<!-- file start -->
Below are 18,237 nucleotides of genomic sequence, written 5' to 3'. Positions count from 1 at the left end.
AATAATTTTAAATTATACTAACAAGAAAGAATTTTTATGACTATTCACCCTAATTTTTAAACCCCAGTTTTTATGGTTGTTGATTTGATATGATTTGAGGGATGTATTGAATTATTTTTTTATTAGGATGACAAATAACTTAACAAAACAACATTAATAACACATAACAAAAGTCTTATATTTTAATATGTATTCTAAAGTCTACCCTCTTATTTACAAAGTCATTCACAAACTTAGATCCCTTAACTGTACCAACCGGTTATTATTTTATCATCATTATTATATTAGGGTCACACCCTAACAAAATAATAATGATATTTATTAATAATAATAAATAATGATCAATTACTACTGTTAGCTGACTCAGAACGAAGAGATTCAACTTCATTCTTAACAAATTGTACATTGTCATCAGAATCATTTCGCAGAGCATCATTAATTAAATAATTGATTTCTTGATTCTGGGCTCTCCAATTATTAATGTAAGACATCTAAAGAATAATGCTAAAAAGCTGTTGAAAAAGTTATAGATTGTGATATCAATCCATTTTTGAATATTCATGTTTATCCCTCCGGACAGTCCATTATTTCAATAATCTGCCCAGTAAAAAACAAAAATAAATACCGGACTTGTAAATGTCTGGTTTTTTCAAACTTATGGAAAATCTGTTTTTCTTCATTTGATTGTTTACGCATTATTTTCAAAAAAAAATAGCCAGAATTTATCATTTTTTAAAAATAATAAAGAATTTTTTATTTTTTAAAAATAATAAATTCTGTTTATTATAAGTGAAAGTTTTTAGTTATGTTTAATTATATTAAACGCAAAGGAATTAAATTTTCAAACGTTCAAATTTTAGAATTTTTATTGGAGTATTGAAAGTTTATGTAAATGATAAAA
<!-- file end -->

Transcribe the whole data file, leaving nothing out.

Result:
Below are 18,237 nucleotides of genomic sequence, written 5' to 3'. Positions count from 1 at the left end.
AATAATTTTAAATTATACTAACAAGAAAGAATTTTTATGACTATTCACCCTAATTTTTAAACCCCAGTTTTTATGGTTGTTGATTTGATATGATTTGAGGGATGTATTGAATTATTTTTTTATTAGGATGACAAATAACTTAACAAAACAACATTAATAACACATAACAAAAGTCTTATATTTTAATATGTATTCTAAAGTCTACCCTCTTATTTACAAAGTCATTCACAAACTTAGATCCCTTAACTGTACCAACCGGTTATTATTTTATCATCATTATTATATTAGGGTCACACCCTAACAAAATAATAATGATATTTATTAATAATAATAAATAATGATCAATTACTACTGTTAGCTGACTCAGAACGAAGAGATTCAACTTCATTCTTAACAAATTGTACATTGTCATCAGAATCATTTCGCAGAGCATCATTAATTAAATAATTGATTTCTTGATTCTGGGCTCTCCAATTATTAATGTAAGACATCTAAAGAATAATGCTAAAAAGCTGTTGAAAAAGTTATAGATTGTGATATCAATCCATTTTTGAATATTCATGTTTATCCCTCCGGACAGTCCATTATTTCAATAATCTGCCCAGTAAAAAACAAAAATAAATACCGGACTTGTAAATGTCTGGTTTTTTCAAACTTATGGAAAATCTGTTTTTCTTCATTTGATTGTTTACGCATTATTTTCAAAAAAAAATAGCCAGAATTTATCATTTTTTAAAAATAATAAAGAATTTTTTATTTTTTAAAAATAATAAATTCTGTTTATTATAAGTGAAAGTTTTTAGTTATGTTTAATTATATTAAACGCAAAGGAATTAAATTTTCAAACGTTCAAATTTTAGAATTTTTATTGGAGTATTGAAAGTTTATGTAAATGATAAAA